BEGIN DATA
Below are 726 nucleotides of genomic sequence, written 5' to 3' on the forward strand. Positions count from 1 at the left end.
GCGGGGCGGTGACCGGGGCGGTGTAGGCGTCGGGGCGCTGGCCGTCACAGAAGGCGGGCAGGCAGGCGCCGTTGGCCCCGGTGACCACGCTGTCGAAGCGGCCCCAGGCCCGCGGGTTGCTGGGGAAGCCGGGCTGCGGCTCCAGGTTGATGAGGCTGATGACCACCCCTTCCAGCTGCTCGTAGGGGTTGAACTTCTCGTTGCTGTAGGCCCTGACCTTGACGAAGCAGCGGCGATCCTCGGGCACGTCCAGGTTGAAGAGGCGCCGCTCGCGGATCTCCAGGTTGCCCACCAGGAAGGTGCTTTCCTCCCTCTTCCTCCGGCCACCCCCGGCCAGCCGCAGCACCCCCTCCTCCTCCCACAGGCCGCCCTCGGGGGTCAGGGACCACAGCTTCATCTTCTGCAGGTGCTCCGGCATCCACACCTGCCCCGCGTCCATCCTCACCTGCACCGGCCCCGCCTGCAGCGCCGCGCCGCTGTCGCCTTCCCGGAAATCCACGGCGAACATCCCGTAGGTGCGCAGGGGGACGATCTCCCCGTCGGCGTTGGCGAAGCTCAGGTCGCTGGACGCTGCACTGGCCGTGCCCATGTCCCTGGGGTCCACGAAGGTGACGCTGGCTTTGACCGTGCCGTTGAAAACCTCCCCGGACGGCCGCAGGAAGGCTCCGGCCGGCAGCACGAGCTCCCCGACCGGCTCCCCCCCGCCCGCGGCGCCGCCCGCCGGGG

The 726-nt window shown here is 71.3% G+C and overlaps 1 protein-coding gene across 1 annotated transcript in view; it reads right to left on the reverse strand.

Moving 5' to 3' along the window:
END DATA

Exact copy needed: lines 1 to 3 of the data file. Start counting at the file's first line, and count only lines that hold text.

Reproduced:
Below are 726 nucleotides of genomic sequence, written 5' to 3' on the forward strand. Positions count from 1 at the left end.
GCGGGGCGGTGACCGGGGCGGTGTAGGCGTCGGGGCGCTGGCCGTCACAGAAGGCGGGCAGGCAGGCGCCGTTGGCCCCGGTGACCACGCTGTCGAAGCGGCCCCAGGCCCGCGGGTTGCTGGGGAAGCCGGGCTGCGGCTCCAGGTTGATGAGGCTGATGACCACCCCTTCCAGCTGCTCGTAGGGGTTGAACTTCTCGTTGCTGTAGGCCCTGACCTTGACGAAGCAGCGGCGATCCTCGGGCACGTCCAGGTTGAAGAGGCGCCGCTCGCGGATCTCCAGGTTGCCCACCAGGAAGGTGCTTTCCTCCCTCTTCCTCCGGCCACCCCCGGCCAGCCGCAGCACCCCCTCCTCCTCCCACAGGCCGCCCTCGGGGGTCAGGGACCACAGCTTCATCTTCTGCAGGTGCTCCGGCATCCACACCTGCCCCGCGTCCATCCTCACCTGCACCGGCCCCGCCTGCAGCGCCGCGCCGCTGTCGCCTTCCCGGAAATCCACGGCGAACATCCCGTAGGTGCGCAGGGGGACGATCTCCCCGTCGGCGTTGGCGAAGCTCAGGTCGCTGGACGCTGCACTGGCCGTGCCCATGTCCCTGGGGTCCACGAAGGTGACGCTGGCTTTGACCGTGCCGTTGAAAACCTCCCCGGACGGCCGCAGGAAGGCTCCGGCCGGCAGCACGAGCTCCCCGACCGGCTCCCCCCCGCCCGCGGCGCCGCCCGCCGGGG

The 726-nt window shown here is 71.3% G+C and overlaps 1 protein-coding gene across 1 annotated transcript in view; it reads right to left on the reverse strand.